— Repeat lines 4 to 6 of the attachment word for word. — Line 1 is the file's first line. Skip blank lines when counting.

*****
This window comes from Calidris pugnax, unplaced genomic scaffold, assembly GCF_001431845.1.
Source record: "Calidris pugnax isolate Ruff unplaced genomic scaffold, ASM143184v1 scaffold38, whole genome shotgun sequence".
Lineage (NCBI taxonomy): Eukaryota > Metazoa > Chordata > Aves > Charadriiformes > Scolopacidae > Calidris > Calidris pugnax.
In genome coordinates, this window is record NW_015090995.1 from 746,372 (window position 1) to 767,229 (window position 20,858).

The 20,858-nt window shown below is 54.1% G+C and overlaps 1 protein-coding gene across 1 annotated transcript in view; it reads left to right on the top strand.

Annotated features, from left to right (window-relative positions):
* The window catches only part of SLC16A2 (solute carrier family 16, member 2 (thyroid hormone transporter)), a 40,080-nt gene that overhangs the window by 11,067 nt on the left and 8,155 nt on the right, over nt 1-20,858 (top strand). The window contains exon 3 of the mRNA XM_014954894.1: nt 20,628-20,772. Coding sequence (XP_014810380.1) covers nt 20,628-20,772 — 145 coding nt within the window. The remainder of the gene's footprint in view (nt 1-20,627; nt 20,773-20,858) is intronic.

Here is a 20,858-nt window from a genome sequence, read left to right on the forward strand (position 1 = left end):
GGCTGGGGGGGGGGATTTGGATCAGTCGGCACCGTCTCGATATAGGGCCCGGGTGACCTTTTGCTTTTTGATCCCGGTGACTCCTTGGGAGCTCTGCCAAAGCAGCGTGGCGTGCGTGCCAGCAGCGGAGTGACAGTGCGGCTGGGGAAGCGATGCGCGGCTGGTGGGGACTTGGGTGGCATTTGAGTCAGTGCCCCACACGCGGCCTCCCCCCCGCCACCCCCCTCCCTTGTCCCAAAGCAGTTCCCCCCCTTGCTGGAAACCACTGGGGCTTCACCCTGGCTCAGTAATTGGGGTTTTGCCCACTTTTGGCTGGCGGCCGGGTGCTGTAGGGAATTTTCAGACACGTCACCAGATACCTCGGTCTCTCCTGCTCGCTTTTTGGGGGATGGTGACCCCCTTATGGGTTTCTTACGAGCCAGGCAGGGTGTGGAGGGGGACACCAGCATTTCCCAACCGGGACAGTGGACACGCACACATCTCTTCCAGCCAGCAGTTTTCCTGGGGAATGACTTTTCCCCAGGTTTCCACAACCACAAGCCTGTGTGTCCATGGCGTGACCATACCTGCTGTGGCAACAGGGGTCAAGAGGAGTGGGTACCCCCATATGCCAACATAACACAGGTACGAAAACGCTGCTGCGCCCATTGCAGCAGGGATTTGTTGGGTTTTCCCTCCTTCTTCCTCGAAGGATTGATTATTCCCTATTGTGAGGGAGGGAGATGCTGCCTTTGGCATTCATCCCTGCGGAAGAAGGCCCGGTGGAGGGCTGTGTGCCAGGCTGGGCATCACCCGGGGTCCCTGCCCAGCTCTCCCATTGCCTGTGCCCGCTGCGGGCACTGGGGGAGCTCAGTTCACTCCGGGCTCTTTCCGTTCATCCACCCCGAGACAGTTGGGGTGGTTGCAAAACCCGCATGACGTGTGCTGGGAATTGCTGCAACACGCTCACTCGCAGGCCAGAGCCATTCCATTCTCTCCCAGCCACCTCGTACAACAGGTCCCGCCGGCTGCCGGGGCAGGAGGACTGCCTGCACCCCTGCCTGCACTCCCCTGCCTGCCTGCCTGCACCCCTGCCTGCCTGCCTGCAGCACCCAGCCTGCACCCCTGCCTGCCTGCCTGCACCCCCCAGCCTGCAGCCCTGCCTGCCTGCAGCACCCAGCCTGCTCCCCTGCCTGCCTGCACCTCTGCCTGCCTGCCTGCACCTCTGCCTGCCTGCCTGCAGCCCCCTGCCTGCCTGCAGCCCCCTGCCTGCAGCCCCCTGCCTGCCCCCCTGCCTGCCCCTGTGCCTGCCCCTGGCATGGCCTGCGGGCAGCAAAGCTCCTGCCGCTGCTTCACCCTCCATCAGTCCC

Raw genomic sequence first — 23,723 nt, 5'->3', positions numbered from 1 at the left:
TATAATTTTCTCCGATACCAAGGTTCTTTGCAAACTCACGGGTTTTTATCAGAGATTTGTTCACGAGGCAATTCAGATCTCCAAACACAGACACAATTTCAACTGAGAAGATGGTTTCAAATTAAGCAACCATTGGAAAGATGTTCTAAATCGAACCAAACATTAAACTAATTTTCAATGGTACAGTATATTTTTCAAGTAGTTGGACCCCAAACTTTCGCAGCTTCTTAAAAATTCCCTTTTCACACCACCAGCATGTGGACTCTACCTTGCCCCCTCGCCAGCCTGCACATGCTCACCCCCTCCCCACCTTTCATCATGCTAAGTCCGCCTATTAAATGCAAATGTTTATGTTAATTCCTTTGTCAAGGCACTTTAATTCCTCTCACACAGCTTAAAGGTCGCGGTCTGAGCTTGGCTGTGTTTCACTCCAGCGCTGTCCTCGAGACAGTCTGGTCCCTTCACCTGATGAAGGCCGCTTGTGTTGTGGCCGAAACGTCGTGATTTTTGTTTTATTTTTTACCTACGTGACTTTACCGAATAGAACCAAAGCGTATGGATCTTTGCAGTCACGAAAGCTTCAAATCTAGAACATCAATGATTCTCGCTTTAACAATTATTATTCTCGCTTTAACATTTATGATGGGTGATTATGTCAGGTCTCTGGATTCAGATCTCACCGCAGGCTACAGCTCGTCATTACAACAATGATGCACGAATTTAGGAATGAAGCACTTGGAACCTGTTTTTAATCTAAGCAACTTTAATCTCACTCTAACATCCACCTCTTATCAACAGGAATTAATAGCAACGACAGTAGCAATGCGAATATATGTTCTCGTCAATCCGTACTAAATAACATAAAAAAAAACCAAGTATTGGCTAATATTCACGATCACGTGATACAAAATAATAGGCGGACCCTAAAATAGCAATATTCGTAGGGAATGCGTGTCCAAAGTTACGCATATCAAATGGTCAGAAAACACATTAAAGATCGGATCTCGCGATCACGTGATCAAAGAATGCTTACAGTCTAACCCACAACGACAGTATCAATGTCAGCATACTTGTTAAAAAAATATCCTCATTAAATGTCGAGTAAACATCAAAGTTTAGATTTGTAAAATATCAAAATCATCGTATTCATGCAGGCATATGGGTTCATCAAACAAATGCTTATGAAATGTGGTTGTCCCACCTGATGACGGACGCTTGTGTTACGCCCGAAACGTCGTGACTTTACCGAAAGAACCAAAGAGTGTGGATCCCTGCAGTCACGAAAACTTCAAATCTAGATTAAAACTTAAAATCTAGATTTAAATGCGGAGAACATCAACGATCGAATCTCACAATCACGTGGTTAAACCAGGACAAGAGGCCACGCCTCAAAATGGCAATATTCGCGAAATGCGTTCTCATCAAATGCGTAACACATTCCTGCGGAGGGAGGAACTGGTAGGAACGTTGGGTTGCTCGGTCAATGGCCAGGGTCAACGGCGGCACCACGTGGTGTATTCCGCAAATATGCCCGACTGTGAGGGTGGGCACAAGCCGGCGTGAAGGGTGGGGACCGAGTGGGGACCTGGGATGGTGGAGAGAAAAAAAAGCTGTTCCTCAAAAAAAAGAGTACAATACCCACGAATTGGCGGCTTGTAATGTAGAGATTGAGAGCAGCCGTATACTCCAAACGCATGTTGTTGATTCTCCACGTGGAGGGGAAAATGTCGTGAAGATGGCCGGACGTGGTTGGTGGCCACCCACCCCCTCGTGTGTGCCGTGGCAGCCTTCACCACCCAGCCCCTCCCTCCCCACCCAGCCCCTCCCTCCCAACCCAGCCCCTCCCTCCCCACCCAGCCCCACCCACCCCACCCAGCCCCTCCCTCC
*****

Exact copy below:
In genome coordinates, this window is record NW_015090995.1 from 746,372 (window position 1) to 767,229 (window position 20,858).

The 20,858-nt window shown below is 54.1% G+C and overlaps 1 protein-coding gene across 1 annotated transcript in view; it reads left to right on the top strand.

Annotated features, from left to right (window-relative positions):